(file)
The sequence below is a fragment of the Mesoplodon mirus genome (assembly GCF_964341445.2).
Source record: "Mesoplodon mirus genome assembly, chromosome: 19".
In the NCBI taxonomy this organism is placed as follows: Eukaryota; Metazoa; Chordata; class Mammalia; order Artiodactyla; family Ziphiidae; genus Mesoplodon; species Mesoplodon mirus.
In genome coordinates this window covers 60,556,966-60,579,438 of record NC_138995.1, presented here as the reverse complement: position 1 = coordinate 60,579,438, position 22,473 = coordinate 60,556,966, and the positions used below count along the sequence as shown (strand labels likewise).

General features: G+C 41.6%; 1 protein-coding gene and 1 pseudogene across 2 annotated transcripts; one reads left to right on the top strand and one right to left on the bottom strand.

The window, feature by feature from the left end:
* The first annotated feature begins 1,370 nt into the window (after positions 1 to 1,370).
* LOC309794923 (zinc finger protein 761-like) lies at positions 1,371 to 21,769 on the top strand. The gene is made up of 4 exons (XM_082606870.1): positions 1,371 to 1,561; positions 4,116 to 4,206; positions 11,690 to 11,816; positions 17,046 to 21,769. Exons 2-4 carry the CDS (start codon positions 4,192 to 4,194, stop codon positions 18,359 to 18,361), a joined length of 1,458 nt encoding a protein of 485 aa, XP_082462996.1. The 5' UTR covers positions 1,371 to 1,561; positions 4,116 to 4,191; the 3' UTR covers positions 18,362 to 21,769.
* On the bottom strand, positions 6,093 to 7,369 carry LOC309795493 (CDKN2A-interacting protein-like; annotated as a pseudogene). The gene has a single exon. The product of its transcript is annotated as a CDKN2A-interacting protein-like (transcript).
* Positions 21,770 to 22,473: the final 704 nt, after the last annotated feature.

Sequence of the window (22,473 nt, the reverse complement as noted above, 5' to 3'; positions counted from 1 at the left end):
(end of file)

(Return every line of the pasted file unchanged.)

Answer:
The sequence below is a fragment of the Mesoplodon mirus genome (assembly GCF_964341445.2).
Source record: "Mesoplodon mirus genome assembly, chromosome: 19".
In the NCBI taxonomy this organism is placed as follows: Eukaryota; Metazoa; Chordata; class Mammalia; order Artiodactyla; family Ziphiidae; genus Mesoplodon; species Mesoplodon mirus.
In genome coordinates this window covers 60,556,966-60,579,438 of record NC_138995.1, presented here as the reverse complement: position 1 = coordinate 60,579,438, position 22,473 = coordinate 60,556,966, and the positions used below count along the sequence as shown (strand labels likewise).

General features: G+C 41.6%; 1 protein-coding gene and 1 pseudogene across 2 annotated transcripts; one reads left to right on the top strand and one right to left on the bottom strand.

The window, feature by feature from the left end:
* The first annotated feature begins 1,370 nt into the window (after positions 1 to 1,370).
* LOC309794923 (zinc finger protein 761-like) lies at positions 1,371 to 21,769 on the top strand. The gene is made up of 4 exons (XM_082606870.1): positions 1,371 to 1,561; positions 4,116 to 4,206; positions 11,690 to 11,816; positions 17,046 to 21,769. Exons 2-4 carry the CDS (start codon positions 4,192 to 4,194, stop codon positions 18,359 to 18,361), a joined length of 1,458 nt encoding a protein of 485 aa, XP_082462996.1. The 5' UTR covers positions 1,371 to 1,561; positions 4,116 to 4,191; the 3' UTR covers positions 18,362 to 21,769.
* On the bottom strand, positions 6,093 to 7,369 carry LOC309795493 (CDKN2A-interacting protein-like; annotated as a pseudogene). The gene has a single exon. The product of its transcript is annotated as a CDKN2A-interacting protein-like (transcript).
* Positions 21,770 to 22,473: the final 704 nt, after the last annotated feature.

Sequence of the window (22,473 nt, the reverse complement as noted above, 5' to 3'; positions counted from 1 at the left end):